Recently, I’ve been asked several times about age limits to become a pilot in the US Air Force. Age is actually not considered a ‘medical’ standard. In the USAF, flight surgeons use a hefty document, titled the ‘Medical Standards Directory’ (MSD) to determine if pilots and other special duty personnel[...Click Below to Read More]read more
LASER exposure continues to be an increasingly frequent problem in both military and civilian aviation. Typically, these exposures arise from people pointing green commercial LASERs directly at flying aircraft. The FAA has been tracking the number of LASER incidents since 2005. This number has been increasing every[...Click Below to Read More]read more
A separate post written as a resource for pilots and aircrew on LASER exposure/eye injury can be found here. The crux of aerospace medicine is the identification of medical conditions that lead to sudden and unanticipated incapacitation of the flyer. Screening for disease is performed during the initial flight[...Click Below to Read More]read more
Last weekend, I attended a medical seminar held by the Federal Aviation Administration (FAA) in Denver, CO. The seminar was a refresher training seminar for Aviation Medical Examiners (AME). Although I had not yet been designated an AME, my experience and training as a USAF flight surgeon allowed me to[...Click Below to Read More]read more
This article discusses an awesome opportunity specifically designed for USAF flight surgeons to gain a firmer understanding on fighter and combat aircraft operations. This course is a good use of time for any military flight surgeon, but is an absolute necessity for any flight doc assigned to a fighter squadron,[...Click Below to Read More]read more
I was recently in Estonia for a NATO military training exercise. Flying in the back seat of an F-16D (two seater), I was ‘gently’ reminded of the importance of human factors in flight and the constant, inherent danger in combat aviation. Even in the training environment, significant risks and aeromedical stressors[...Click Below to Read More]read more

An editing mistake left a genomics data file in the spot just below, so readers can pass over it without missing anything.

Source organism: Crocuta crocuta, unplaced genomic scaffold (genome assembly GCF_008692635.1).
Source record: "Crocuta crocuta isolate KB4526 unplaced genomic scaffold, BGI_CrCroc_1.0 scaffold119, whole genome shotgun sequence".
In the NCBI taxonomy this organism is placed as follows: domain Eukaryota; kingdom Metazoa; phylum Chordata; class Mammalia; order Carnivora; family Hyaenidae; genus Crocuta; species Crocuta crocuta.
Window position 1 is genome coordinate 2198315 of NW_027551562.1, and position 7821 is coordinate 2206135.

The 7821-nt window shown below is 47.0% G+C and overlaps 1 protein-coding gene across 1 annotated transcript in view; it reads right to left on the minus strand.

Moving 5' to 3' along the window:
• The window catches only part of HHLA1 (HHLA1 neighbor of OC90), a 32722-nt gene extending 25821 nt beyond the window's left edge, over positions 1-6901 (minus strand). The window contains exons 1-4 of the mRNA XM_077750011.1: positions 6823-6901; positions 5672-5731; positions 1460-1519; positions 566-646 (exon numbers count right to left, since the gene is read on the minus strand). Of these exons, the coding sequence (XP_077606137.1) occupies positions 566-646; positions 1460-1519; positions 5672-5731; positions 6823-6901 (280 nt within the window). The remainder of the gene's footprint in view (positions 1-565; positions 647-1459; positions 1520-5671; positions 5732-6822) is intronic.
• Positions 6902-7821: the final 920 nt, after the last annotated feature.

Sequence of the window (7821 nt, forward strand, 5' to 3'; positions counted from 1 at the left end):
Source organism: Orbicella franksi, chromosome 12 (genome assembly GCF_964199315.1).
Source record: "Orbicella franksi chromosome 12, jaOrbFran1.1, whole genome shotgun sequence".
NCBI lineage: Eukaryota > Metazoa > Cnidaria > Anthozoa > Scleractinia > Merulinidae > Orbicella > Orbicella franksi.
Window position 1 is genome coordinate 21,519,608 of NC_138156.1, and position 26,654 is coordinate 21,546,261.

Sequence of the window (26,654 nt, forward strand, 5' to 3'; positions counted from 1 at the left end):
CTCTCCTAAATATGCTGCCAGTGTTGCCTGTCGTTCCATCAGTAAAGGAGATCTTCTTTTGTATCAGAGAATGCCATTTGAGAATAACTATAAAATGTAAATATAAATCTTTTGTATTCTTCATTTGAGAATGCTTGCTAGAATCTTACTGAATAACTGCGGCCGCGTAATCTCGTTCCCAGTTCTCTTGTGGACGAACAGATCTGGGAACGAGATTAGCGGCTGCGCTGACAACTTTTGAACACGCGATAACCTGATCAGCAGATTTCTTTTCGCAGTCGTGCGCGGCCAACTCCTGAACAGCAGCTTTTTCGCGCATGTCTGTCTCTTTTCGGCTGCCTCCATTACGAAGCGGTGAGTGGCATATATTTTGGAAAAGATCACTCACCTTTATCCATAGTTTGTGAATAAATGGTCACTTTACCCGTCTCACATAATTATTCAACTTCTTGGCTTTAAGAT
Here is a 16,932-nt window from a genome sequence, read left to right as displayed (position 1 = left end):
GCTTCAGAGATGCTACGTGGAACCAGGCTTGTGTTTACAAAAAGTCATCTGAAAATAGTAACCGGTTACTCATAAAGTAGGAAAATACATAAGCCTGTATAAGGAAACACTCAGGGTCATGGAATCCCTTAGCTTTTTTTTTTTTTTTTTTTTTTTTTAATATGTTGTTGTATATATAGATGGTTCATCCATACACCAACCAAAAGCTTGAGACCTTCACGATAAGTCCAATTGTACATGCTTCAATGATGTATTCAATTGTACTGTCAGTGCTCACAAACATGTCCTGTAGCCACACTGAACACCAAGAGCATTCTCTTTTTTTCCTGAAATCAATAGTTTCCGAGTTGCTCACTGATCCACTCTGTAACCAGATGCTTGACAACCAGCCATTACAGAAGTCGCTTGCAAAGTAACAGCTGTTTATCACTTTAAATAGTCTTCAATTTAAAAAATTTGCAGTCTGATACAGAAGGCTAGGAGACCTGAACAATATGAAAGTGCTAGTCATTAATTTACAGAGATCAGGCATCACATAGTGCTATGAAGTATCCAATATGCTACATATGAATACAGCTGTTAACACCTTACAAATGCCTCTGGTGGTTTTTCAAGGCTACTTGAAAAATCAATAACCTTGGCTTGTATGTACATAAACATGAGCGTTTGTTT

Most aviators learn early in their career that flying with a simple upper respiratory infection or seasonal allergies can be painful. Gases in the sinuses and middle ear expand in accordance with Boyles Law as altitude increases and pressure decreases. [For a full discussion on the Gas Laws that apply[...Click Below to Read More]read more
The recent Germanwings tragedy has called commercial aviation’s concept of ‘Fitness for Flight’ into question. In case the reader has just returned from a week long hike in the wilderness and missed the news headlines – on 24 March 2014 an Airbus 320 carrying 150 passengers destined for Dusseldorf, Germany from[...Click Below to Read More]read more
Aerospace and Operational Physiology (AOP) has the unique challenge of bridging physiologic sciences with the operational environment. Many people think “they just work with pilots and do altitude chamber training.” While we do frequently work with pilots and other aircrew, many are unaware of other human factor issues on which[...Click Below to Read More]read more
BLUF: Bilberry is probably not effective in improving night vision visual acuity or contrast recognition. It recently was brought to my attention that some pilots have added bilberry to their diets and others have been willing to shell out cold hard cash on bilberry extracts or leaves in pill form. Why? For[...Click Below to Read More]read more
Hugely important topic for both the present and future!
The Wounds of the Drone Warrior
Even soldiers who fight wars from a safe distance have found themselves traumatized. Could their injuries be moral ones?
Final day at #AsMA2018 opened with talk on @StationCDRKelly’s year in space & subsequent twin studies by NASA chief scientist/@SpaceMedAssoc prez John Charles: 1. Some telomeres lengthen in space, 2. Space DOES NOT change genes 7%, 3. Final study results TBA. @Aero_Med4